CINCINNATI (FOX19) - After Ohio Gov. Mike DeWine got involved, a Cincinnati-area baby born with clubfoot is receiving treatment that was delayed for weeks by a ban on “non-essential” medical procedures and surgeries amid the coronavirus pandemic.
Weston Walter Herbert’s legs are now in casts to correct the deformity he was born with last month, his mother tells us.
“I am so grateful they listened. I appreciate each and every nurse and doctor who is on the front line helping all families with all conditions. It means so much,” wrote Emily Herbert in a Facebook post this week updating her son’s condition.
The baby’s mother sought DeWine’s help in a letter last week after she could not get the procedure done by Cincinnati Children’s Hospital Medical Center.
“The longer we wait the more “delayed” my child may become," she wrote the governor. "We are more then willing and able to wear masks when completing appointments. Hospitals and doctors offices can schedule patients far enough apart that we won’t be in contact before or after our appointments. Please take into consideration the children who are in need of these “nonessential” surgeries. To the parents these procedures are extremely essential.”
She didn’t hear back right away, so her husband, Wally Herbert, shared her letter with FOX19 NOW later the same day.
“Don’t know if you have time for this, but this needs to be known and not just for us but for many many others being denied corrective care that could impact the lives of these kids,” he wrote to us.
The problem was another blow for the couple whose young son, Walter “Superbubz” Herbert, died from a rare form of pediatric cancer in October 2017.
When we contacted DeWine last week, the father of eight and grandchildren of 24 immediately empathized with the Herbert family.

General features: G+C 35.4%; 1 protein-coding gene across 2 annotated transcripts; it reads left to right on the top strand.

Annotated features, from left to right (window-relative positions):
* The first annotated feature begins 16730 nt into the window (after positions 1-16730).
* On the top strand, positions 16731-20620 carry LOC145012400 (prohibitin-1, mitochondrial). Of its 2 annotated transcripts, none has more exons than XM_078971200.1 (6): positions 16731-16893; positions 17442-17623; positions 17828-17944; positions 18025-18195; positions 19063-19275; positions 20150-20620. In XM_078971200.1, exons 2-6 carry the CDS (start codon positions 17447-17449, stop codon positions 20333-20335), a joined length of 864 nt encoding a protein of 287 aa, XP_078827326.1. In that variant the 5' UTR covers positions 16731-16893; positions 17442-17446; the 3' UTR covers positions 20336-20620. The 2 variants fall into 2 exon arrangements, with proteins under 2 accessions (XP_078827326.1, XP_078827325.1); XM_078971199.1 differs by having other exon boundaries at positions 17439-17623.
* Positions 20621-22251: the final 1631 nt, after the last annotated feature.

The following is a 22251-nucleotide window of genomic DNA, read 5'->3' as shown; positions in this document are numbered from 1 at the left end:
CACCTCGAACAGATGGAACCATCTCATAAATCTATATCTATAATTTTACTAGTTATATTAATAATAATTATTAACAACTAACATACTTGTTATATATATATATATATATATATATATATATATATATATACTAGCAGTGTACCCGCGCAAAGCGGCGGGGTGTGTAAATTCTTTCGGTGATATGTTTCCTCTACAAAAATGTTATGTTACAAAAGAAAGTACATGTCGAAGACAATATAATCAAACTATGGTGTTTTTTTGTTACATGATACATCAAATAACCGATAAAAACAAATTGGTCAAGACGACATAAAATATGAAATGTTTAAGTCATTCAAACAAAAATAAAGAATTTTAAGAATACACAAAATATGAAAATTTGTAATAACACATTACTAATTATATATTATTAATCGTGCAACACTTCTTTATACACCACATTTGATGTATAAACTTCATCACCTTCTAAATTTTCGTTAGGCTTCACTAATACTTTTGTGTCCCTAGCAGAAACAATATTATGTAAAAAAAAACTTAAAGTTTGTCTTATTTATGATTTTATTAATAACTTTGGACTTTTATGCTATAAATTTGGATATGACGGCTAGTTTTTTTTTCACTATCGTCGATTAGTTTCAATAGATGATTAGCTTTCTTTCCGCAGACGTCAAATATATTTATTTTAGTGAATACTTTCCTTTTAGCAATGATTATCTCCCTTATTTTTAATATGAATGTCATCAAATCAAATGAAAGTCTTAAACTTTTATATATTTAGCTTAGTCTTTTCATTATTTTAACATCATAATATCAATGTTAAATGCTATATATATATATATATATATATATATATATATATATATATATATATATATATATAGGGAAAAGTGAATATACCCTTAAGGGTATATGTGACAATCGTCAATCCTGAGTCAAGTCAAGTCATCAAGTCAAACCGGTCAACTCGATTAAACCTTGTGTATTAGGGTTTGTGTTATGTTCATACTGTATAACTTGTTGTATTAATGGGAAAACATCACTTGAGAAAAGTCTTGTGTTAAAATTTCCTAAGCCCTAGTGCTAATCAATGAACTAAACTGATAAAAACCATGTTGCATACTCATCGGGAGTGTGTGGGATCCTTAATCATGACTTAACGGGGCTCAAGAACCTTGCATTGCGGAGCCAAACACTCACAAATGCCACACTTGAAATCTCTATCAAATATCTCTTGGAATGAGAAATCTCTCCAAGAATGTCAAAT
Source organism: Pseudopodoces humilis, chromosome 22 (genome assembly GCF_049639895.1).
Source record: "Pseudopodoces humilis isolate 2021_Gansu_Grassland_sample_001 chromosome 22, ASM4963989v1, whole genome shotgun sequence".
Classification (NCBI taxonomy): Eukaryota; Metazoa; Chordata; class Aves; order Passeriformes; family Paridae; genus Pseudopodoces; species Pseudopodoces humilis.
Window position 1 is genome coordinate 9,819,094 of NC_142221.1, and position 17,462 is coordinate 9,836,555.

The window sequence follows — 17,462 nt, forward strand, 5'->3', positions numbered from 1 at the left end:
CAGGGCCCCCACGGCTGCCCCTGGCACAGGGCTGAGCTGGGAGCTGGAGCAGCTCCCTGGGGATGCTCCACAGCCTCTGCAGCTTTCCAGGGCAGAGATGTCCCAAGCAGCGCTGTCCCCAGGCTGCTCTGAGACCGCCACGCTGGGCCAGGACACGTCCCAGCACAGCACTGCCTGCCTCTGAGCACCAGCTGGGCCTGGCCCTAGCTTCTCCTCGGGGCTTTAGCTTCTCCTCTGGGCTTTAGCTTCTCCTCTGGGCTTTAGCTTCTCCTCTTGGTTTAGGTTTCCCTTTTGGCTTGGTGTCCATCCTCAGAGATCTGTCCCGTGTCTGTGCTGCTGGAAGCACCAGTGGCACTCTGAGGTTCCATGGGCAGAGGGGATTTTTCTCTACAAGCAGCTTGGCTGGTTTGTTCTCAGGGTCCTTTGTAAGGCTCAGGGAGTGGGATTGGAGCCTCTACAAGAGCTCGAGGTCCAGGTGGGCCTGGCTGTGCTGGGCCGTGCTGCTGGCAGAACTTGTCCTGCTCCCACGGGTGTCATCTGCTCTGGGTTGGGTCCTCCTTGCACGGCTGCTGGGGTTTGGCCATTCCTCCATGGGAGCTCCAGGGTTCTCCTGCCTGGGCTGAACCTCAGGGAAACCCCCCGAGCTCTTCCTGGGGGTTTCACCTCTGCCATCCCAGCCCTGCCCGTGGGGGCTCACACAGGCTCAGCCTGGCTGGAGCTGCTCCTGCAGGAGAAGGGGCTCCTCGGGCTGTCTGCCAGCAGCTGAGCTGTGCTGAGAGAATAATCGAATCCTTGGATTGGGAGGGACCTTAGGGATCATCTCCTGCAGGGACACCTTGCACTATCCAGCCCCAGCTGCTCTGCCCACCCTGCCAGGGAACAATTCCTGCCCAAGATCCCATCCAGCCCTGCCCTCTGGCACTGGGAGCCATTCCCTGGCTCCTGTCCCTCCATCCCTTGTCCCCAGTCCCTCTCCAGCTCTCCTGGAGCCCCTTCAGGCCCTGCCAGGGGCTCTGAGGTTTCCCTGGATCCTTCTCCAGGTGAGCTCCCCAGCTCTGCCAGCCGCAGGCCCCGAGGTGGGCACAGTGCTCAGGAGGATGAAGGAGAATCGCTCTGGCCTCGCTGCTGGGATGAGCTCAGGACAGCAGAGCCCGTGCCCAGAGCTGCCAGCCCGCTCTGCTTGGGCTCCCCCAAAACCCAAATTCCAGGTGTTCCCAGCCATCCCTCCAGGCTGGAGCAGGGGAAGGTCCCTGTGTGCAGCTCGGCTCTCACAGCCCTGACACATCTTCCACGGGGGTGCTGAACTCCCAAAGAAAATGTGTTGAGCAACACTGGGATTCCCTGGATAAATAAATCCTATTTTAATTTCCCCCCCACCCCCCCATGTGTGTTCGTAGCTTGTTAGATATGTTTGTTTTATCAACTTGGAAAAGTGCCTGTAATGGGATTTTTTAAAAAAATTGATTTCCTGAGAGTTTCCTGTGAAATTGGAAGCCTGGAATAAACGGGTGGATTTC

He called the Herberts that night and pledged to look into the situation. He told them and us he would want that treatment for his child, too, in the same situation.
On Thursday morning, the governor was happy to hear that Baby Weston received the treatment he needed.
“Oh, wow,” he responded to FOX19 NOW. “I called the CEO of the hospital directly. Great news.”
DeWine announced at his daily news conference in Columbus on Wednesday that hospitals and outpatient surgery centers can begin working with people whose elective procedures were delayed by the ban.
The order has been in place the past five weeks to preserve personal protective equipment for medical care providers and to keep hospital beds open. Ohio expected a surge of COVID-19 cases that has not been as high as expected due to social distancing and a stay-at-home order that closed many businesses and all schools that has worked, the governor and other state officials have said.
State Health Director Amy Acton said hospitals should expect a surge in patients after businesses reopen May 1, but the state is able to respond to small outbreaks.
“As we continue this phased-in approach, we are working with hospital systems, health care providers, patients and other stakeholders to determine the next steps,” DeWine said Wednesday. “Eventually, we will be reopening our doctors’ offices and dentist offices. Together, we will get back to normal.”
Some procedures were blocked should not have been, he said.
“"I can tell you that, anecdotally at least, from some of the stories that I’ve heard, that some of the procedures, some of the surgeries that we had no intention of stopping have been postponed, and frankly, that has concerned me a great deal," DeWine said. “We’re starting back now, starting back one step at a time.”
DeWine also told FOX19 NOW on Wednesday: “Frankly, sometimes our orders were misunderstood and people were denied help they need.”
We contacted a Cincinnati Children’s Hospital spokeswoman for comment about why Baby Weston’s procedure was postponed due to the ban on elective medical procedures and surgeries and the governor of having to get involved to make it happen.
We also asked how many total procedures, surgeries, etc were delayed at Children’s due to the ban.
And, in light of DeWine’s remarks about some procedures being delayed that should not have been, if that occurred in other cases at Children’s or do they feel all delayed procedures were appropriate given the circumstances?
This is the response we received Thursday night:
“We are unable to provide any specific information about individual patients because of patient privacy. What we can tell you is that Cincinnati Children’s is actively planning for the safe resumption of elective surgeries and other medical procedures and treatments that were temporarily suspended during the COVID-19 pandemic. We are developing our plans based on what is best for our patients and families, the safety of all, and will be compliant with public health orders."